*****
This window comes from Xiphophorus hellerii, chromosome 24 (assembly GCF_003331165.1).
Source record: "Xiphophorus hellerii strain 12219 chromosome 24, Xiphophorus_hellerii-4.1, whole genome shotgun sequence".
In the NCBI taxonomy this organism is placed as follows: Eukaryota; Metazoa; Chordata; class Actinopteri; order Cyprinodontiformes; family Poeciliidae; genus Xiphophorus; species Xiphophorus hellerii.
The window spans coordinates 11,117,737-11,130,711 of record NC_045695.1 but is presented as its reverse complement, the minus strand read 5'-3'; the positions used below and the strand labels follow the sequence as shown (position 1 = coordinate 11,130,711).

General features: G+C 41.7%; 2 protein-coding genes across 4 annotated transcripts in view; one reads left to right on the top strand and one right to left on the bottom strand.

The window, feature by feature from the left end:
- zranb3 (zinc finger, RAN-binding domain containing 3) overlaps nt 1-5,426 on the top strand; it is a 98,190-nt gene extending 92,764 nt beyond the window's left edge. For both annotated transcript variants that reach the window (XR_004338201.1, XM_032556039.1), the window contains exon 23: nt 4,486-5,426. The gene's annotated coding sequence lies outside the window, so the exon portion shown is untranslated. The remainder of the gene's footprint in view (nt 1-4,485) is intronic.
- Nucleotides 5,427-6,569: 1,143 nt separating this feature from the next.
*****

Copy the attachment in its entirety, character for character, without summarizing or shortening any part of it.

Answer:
This window comes from Xiphophorus hellerii, chromosome 24 (assembly GCF_003331165.1).
Source record: "Xiphophorus hellerii strain 12219 chromosome 24, Xiphophorus_hellerii-4.1, whole genome shotgun sequence".
In the NCBI taxonomy this organism is placed as follows: Eukaryota; Metazoa; Chordata; class Actinopteri; order Cyprinodontiformes; family Poeciliidae; genus Xiphophorus; species Xiphophorus hellerii.
The window spans coordinates 11,117,737-11,130,711 of record NC_045695.1 but is presented as its reverse complement, the minus strand read 5'-3'; the positions used below and the strand labels follow the sequence as shown (position 1 = coordinate 11,130,711).

General features: G+C 41.7%; 2 protein-coding genes across 4 annotated transcripts in view; one reads left to right on the top strand and one right to left on the bottom strand.

The window, feature by feature from the left end:
- zranb3 (zinc finger, RAN-binding domain containing 3) overlaps nt 1-5,426 on the top strand; it is a 98,190-nt gene extending 92,764 nt beyond the window's left edge. For both annotated transcript variants that reach the window (XR_004338201.1, XM_032556039.1), the window contains exon 23: nt 4,486-5,426. The gene's annotated coding sequence lies outside the window, so the exon portion shown is untranslated. The remainder of the gene's footprint in view (nt 1-4,485) is intronic.
- Nucleotides 5,427-6,569: 1,143 nt separating this feature from the next.